It's more complicated than that. The judgement accepts that the so-called "royal prerogative" (which really means government power) includes making and unmaking treaties. But it argues that since the EU treaties (uniquely) can override UK legislation, they must be immune to the royal prerogative (else the royal prerogative can override UK legislation, which they think is a contradiction).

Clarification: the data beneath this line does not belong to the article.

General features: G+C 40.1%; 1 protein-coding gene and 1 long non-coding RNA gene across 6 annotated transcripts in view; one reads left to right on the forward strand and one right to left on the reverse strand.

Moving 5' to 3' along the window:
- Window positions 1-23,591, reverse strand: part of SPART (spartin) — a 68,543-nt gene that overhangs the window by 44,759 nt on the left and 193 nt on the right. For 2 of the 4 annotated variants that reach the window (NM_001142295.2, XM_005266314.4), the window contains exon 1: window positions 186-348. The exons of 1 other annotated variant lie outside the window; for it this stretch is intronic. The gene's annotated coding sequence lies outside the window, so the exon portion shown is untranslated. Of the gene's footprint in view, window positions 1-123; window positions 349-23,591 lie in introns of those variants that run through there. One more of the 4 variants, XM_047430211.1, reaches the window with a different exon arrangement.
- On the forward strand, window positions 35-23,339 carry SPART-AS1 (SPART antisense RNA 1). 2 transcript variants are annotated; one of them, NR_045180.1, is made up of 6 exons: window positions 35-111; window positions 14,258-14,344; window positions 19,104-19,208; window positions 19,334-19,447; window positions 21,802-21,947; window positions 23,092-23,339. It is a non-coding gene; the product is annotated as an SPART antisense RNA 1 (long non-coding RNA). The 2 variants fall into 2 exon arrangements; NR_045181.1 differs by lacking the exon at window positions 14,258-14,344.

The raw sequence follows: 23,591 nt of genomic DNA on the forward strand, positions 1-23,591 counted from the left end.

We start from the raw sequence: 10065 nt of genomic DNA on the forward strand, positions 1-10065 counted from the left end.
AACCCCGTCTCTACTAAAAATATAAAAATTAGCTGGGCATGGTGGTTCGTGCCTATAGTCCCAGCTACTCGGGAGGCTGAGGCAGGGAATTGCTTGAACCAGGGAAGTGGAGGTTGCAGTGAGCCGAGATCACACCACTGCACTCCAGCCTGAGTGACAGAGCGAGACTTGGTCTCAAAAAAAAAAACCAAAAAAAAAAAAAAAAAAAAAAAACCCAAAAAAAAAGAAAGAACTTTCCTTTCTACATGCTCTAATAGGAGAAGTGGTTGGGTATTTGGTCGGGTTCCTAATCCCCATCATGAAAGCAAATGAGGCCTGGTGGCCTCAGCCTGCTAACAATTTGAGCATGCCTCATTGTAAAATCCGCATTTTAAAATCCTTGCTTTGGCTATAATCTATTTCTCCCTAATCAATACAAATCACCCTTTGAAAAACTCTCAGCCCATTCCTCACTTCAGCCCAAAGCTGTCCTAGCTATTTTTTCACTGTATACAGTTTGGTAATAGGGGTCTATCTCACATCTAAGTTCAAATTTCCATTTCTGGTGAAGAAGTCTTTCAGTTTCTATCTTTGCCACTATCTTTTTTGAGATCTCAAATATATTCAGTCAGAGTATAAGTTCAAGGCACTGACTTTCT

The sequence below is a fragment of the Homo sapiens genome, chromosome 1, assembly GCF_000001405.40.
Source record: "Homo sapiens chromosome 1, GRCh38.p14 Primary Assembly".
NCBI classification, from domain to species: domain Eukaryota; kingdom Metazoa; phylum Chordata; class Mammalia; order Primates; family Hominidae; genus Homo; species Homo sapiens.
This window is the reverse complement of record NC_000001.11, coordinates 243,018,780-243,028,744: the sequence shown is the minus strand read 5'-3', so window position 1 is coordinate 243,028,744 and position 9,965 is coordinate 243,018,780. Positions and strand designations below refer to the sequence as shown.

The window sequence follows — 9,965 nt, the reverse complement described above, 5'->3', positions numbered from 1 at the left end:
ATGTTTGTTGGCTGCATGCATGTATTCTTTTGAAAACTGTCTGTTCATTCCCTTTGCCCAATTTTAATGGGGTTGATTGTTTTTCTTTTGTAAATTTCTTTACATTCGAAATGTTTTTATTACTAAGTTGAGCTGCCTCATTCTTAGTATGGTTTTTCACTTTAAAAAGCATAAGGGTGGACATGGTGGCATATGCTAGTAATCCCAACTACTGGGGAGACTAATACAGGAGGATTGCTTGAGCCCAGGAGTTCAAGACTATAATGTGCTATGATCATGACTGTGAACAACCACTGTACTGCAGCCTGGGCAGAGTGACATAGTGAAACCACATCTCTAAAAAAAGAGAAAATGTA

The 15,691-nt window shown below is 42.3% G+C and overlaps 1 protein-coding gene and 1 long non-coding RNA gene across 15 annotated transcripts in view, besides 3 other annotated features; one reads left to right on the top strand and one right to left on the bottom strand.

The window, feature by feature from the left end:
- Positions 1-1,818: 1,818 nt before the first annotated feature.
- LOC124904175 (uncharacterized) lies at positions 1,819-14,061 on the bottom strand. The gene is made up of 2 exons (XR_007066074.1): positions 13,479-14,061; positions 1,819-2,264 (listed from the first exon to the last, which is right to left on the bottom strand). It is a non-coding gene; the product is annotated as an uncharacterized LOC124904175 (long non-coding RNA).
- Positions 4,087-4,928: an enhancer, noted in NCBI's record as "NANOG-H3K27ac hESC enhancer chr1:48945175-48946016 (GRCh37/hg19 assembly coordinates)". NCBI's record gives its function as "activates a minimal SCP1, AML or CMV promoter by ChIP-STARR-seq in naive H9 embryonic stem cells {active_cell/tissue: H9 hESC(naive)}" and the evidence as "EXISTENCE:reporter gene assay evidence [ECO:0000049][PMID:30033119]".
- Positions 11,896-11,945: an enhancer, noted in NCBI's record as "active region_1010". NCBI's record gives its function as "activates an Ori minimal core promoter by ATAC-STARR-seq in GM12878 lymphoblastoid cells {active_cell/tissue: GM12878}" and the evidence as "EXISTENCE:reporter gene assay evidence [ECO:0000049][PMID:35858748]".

Personally I think that argument is fallacious (e.g. the government has repeatedly voted in the Council of Ministers to accept new EU members, which has overridden UK legislation too). But the judges are trying to choose which constitutional principles to uphold in the face of the European Communities Act 1972 which radically altered the UK constitution without specifying how to resolve such contradictions. So I think it's hard to predict whether the Supreme Court will overturn the judgement on appeal — but in any case, we shouldn't attack the judges, because the legislative situation is contradictory enough that there's no very clean way to rule on this.